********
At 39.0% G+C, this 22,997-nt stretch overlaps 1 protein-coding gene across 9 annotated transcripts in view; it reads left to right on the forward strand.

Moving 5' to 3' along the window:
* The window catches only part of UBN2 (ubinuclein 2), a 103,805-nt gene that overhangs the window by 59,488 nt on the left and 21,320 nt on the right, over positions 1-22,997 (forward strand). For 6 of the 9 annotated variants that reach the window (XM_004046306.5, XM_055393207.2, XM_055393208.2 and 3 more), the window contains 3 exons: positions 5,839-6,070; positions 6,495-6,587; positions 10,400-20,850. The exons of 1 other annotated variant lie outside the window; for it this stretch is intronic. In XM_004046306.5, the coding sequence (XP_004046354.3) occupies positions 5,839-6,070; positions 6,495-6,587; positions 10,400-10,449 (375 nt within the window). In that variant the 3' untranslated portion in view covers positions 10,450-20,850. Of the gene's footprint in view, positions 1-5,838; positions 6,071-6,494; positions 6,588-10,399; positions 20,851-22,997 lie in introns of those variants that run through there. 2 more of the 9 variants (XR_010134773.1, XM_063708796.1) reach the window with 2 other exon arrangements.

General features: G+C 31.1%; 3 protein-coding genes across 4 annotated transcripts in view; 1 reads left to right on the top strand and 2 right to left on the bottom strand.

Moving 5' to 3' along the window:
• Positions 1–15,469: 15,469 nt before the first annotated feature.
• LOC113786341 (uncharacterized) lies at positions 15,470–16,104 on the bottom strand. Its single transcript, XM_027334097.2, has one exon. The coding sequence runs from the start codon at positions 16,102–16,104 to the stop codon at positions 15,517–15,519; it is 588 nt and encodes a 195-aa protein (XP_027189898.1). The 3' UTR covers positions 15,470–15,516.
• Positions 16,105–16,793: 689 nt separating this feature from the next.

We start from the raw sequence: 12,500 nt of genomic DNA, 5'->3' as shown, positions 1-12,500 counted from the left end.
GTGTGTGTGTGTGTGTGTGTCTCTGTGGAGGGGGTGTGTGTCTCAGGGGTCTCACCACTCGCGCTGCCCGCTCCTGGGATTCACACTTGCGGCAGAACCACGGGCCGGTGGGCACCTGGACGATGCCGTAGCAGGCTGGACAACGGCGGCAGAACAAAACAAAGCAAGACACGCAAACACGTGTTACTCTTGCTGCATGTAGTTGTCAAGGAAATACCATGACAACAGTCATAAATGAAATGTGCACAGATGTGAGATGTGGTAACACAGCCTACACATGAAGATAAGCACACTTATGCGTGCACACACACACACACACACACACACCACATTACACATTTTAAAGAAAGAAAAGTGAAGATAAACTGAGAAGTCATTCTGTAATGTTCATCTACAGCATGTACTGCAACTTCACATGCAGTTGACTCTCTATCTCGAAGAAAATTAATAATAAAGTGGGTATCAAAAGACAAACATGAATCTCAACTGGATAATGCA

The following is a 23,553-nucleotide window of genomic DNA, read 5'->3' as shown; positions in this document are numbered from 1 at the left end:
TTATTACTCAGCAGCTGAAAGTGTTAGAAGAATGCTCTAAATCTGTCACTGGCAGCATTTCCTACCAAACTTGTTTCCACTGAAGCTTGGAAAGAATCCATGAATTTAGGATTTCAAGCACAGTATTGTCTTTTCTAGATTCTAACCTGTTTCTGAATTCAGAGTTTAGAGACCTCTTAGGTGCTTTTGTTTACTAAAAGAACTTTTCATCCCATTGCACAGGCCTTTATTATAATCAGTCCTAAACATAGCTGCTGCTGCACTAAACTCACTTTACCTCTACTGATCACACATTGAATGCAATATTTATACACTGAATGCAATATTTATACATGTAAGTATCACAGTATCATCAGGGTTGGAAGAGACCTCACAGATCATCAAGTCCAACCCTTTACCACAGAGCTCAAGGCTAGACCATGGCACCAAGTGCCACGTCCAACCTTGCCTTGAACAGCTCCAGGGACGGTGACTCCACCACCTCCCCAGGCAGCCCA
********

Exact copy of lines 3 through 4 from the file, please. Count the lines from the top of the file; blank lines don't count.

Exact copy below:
* The window catches only part of UBN2 (ubinuclein 2), a 103,805-nt gene that overhangs the window by 59,488 nt on the left and 21,320 nt on the right, over positions 1-22,997 (forward strand). For 6 of the 9 annotated variants that reach the window (XM_004046306.5, XM_055393207.2, XM_055393208.2 and 3 more), the window contains 3 exons: positions 5,839-6,070; positions 6,495-6,587; positions 10,400-20,850. The exons of 1 other annotated variant lie outside the window; for it this stretch is intronic. In XM_004046306.5, the coding sequence (XP_004046354.3) occupies positions 5,839-6,070; positions 6,495-6,587; positions 10,400-10,449 (375 nt within the window). In that variant the 3' untranslated portion in view covers positions 10,450-20,850. Of the gene's footprint in view, positions 1-5,838; positions 6,071-6,494; positions 6,588-10,399; positions 20,851-22,997 lie in introns of those variants that run through there. 2 more of the 9 variants (XR_010134773.1, XM_063708796.1) reach the window with 2 other exon arrangements.

General features: G+C 31.1%; 3 protein-coding genes across 4 annotated transcripts in view; 1 reads left to right on the top strand and 2 right to left on the bottom strand.